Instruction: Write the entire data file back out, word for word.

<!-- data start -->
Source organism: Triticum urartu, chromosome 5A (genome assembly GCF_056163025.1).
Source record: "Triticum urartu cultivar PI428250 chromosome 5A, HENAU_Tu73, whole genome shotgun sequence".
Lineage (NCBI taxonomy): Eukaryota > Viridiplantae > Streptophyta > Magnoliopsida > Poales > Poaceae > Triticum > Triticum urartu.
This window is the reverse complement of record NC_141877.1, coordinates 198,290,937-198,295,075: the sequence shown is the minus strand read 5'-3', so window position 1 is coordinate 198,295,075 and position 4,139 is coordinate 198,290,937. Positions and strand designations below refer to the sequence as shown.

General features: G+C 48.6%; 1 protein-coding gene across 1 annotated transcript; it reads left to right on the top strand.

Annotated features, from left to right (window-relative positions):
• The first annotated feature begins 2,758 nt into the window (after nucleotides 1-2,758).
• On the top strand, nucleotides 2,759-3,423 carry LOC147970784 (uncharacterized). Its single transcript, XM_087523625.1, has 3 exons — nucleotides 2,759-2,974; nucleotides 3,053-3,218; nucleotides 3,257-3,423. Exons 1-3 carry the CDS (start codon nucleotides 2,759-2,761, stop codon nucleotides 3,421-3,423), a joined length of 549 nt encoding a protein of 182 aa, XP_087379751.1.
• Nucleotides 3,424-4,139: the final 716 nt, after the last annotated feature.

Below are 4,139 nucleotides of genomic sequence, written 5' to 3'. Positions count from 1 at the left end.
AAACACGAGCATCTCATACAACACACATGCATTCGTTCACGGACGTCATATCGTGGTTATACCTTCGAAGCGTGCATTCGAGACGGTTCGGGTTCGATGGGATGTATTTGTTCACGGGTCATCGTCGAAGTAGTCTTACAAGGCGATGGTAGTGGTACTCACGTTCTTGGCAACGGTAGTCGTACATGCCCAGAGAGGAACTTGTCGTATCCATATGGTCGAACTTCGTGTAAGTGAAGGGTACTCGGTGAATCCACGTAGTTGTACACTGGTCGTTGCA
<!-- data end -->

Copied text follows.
Source organism: Triticum urartu, chromosome 5A (genome assembly GCF_056163025.1).
Source record: "Triticum urartu cultivar PI428250 chromosome 5A, HENAU_Tu73, whole genome shotgun sequence".
Lineage (NCBI taxonomy): Eukaryota > Viridiplantae > Streptophyta > Magnoliopsida > Poales > Poaceae > Triticum > Triticum urartu.
This window is the reverse complement of record NC_141877.1, coordinates 198,290,937-198,295,075: the sequence shown is the minus strand read 5'-3', so window position 1 is coordinate 198,295,075 and position 4,139 is coordinate 198,290,937. Positions and strand designations below refer to the sequence as shown.

General features: G+C 48.6%; 1 protein-coding gene across 1 annotated transcript; it reads left to right on the top strand.

Annotated features, from left to right (window-relative positions):
• The first annotated feature begins 2,758 nt into the window (after nucleotides 1-2,758).
• On the top strand, nucleotides 2,759-3,423 carry LOC147970784 (uncharacterized). Its single transcript, XM_087523625.1, has 3 exons — nucleotides 2,759-2,974; nucleotides 3,053-3,218; nucleotides 3,257-3,423. Exons 1-3 carry the CDS (start codon nucleotides 2,759-2,761, stop codon nucleotides 3,421-3,423), a joined length of 549 nt encoding a protein of 182 aa, XP_087379751.1.
• Nucleotides 3,424-4,139: the final 716 nt, after the last annotated feature.

Below are 4,139 nucleotides of genomic sequence, written 5' to 3'. Positions count from 1 at the left end.
AAACACGAGCATCTCATACAACACACATGCATTCGTTCACGGACGTCATATCGTGGTTATACCTTCGAAGCGTGCATTCGAGACGGTTCGGGTTCGATGGGATGTATTTGTTCACGGGTCATCGTCGAAGTAGTCTTACAAGGCGATGGTAGTGGTACTCACGTTCTTGGCAACGGTAGTCGTACATGCCCAGAGAGGAACTTGTCGTATCCATATGGTCGAACTTCGTGTAAGTGAAGGGTACTCGGTGAATCCACGTAGTTGTACACTGGTCGTTGCA